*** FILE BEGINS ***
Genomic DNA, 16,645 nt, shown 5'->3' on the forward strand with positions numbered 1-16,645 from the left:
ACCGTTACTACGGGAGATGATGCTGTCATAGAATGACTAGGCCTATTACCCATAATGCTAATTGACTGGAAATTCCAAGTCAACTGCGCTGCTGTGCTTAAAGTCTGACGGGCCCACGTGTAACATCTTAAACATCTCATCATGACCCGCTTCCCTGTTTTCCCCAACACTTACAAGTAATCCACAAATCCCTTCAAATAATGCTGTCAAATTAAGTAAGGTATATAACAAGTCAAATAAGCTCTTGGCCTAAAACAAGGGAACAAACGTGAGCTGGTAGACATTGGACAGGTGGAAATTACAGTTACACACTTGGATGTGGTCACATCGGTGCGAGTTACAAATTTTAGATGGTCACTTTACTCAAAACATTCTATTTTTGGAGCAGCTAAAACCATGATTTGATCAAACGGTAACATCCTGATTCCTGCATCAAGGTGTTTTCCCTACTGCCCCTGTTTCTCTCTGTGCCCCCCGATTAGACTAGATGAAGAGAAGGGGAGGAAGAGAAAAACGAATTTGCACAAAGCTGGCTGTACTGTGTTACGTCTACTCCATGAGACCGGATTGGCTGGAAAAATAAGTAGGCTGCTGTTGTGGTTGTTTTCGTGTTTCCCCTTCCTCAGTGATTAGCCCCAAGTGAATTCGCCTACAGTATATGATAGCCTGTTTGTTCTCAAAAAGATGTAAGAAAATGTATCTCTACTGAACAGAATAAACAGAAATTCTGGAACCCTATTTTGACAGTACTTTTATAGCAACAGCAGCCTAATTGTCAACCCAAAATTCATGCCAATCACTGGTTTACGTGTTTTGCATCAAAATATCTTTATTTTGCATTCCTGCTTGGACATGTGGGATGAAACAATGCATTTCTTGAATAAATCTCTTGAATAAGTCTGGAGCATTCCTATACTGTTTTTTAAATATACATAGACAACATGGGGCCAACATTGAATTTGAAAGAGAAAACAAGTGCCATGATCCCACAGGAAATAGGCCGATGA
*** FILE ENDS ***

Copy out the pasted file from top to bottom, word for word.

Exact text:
Genomic DNA, 16,645 nt, shown 5'->3' on the forward strand with positions numbered 1-16,645 from the left:
ACCGTTACTACGGGAGATGATGCTGTCATAGAATGACTAGGCCTATTACCCATAATGCTAATTGACTGGAAATTCCAAGTCAACTGCGCTGCTGTGCTTAAAGTCTGACGGGCCCACGTGTAACATCTTAAACATCTCATCATGACCCGCTTCCCTGTTTTCCCCAACACTTACAAGTAATCCACAAATCCCTTCAAATAATGCTGTCAAATTAAGTAAGGTATATAACAAGTCAAATAAGCTCTTGGCCTAAAACAAGGGAACAAACGTGAGCTGGTAGACATTGGACAGGTGGAAATTACAGTTACACACTTGGATGTGGTCACATCGGTGCGAGTTACAAATTTTAGATGGTCACTTTACTCAAAACATTCTATTTTTGGAGCAGCTAAAACCATGATTTGATCAAACGGTAACATCCTGATTCCTGCATCAAGGTGTTTTCCCTACTGCCCCTGTTTCTCTCTGTGCCCCCCGATTAGACTAGATGAAGAGAAGGGGAGGAAGAGAAAAACGAATTTGCACAAAGCTGGCTGTACTGTGTTACGTCTACTCCATGAGACCGGATTGGCTGGAAAAATAAGTAGGCTGCTGTTGTGGTTGTTTTCGTGTTTCCCCTTCCTCAGTGATTAGCCCCAAGTGAATTCGCCTACAGTATATGATAGCCTGTTTGTTCTCAAAAAGATGTAAGAAAATGTATCTCTACTGAACAGAATAAACAGAAATTCTGGAACCCTATTTTGACAGTACTTTTATAGCAACAGCAGCCTAATTGTCAACCCAAAATTCATGCCAATCACTGGTTTACGTGTTTTGCATCAAAATATCTTTATTTTGCATTCCTGCTTGGACATGTGGGATGAAACAATGCATTTCTTGAATAAATCTCTTGAATAAGTCTGGAGCATTCCTATACTGTTTTTTAAATATACATAGACAACATGGGGCCAACATTGAATTTGAAAGAGAAAACAAGTGCCATGATCCCACAGGAAATAGGCCGATGA